Lloris is said to be keen on the move, with some reports claiming he has agreed personal terms. The sticking point is said to be Lyon’s colourful president, Jean Michel Aulas, who is said to be demanding €20 million, €5 million more than Spurs have reportedly offered.

It remains to be seen if the deal will be completed’ but the Frenchman is clearly a young man of uncommon maturity and ability. Here are five facts you might not have known about Hugo Lloris.

#1 During his time with Lyon, Lloris’s longest spell without conceding a goal last for 558 minutes. A run of five consecutive clean sheets came to an end when Cristiano Ronaldo put a goal past him in for Real Madrid in a Champions League tie.

#2 When Lloris first signed for Lyon from Nice in 2008, he went five games and 483 minutes (one of the games went to extra time and penalties) before conceding his first goal for his new club.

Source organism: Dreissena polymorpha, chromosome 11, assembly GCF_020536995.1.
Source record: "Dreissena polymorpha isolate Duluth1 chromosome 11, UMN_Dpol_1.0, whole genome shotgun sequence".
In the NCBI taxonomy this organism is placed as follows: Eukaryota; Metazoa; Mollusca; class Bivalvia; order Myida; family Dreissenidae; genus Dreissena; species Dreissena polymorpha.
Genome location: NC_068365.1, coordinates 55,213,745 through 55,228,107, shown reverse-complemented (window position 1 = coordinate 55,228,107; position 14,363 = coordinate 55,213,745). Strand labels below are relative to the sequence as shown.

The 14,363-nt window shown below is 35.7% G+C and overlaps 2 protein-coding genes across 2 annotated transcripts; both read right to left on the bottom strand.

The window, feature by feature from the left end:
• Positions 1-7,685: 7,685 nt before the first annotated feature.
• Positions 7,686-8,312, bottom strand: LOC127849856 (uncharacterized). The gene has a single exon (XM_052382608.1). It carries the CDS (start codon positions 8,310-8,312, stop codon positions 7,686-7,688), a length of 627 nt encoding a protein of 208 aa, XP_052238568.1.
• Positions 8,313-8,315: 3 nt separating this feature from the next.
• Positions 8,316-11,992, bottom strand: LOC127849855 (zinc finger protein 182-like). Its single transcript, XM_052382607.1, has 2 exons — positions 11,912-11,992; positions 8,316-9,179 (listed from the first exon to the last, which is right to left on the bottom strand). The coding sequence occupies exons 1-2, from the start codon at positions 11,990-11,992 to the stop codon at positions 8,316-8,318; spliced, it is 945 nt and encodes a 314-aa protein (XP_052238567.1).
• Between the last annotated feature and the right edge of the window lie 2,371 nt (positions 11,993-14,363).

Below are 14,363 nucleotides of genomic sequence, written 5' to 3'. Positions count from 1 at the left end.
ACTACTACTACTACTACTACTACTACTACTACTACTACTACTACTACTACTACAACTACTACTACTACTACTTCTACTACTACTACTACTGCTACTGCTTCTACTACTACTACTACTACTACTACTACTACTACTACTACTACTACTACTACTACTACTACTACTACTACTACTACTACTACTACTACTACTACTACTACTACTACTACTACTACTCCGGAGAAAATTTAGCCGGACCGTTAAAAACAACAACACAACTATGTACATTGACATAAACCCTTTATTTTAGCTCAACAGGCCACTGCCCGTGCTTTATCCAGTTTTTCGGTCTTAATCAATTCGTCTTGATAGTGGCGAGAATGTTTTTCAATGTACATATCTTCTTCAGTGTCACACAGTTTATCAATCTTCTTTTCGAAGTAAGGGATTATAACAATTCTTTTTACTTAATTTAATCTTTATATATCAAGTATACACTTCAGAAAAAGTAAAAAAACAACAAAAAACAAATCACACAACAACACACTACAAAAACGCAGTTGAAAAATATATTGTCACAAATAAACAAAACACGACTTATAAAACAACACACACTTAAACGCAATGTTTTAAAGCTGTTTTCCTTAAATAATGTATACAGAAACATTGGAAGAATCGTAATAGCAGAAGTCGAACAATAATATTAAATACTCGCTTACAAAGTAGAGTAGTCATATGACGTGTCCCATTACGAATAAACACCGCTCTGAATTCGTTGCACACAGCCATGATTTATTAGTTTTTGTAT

#3 The Nice native has been voted Ligue 1 Goalkeeper of the Season on three ocassions. His first accolade came in at the end of the 2008/09 season and his most recent came in the season just passed.

#4 Before joining Lyon, Lloris was on the verge of joining AC Milan. With terms agreed, the deal collapsed as Christain Abbiati refused a proposed move to Palermo.

#5 Lloris earned his first cap for France against Uruguay in November 2008 and almost exactly two years later was appointed captain for the first time as Les Bleus faced England at Wembley.


Premier League 2011/12 GK Preview: Tottenham


Brad Friedel

1st Team Squad Goalkeepers: Brad Friedel, Carlo Cudicini, Heurehlo Gomes, Ben Alnwick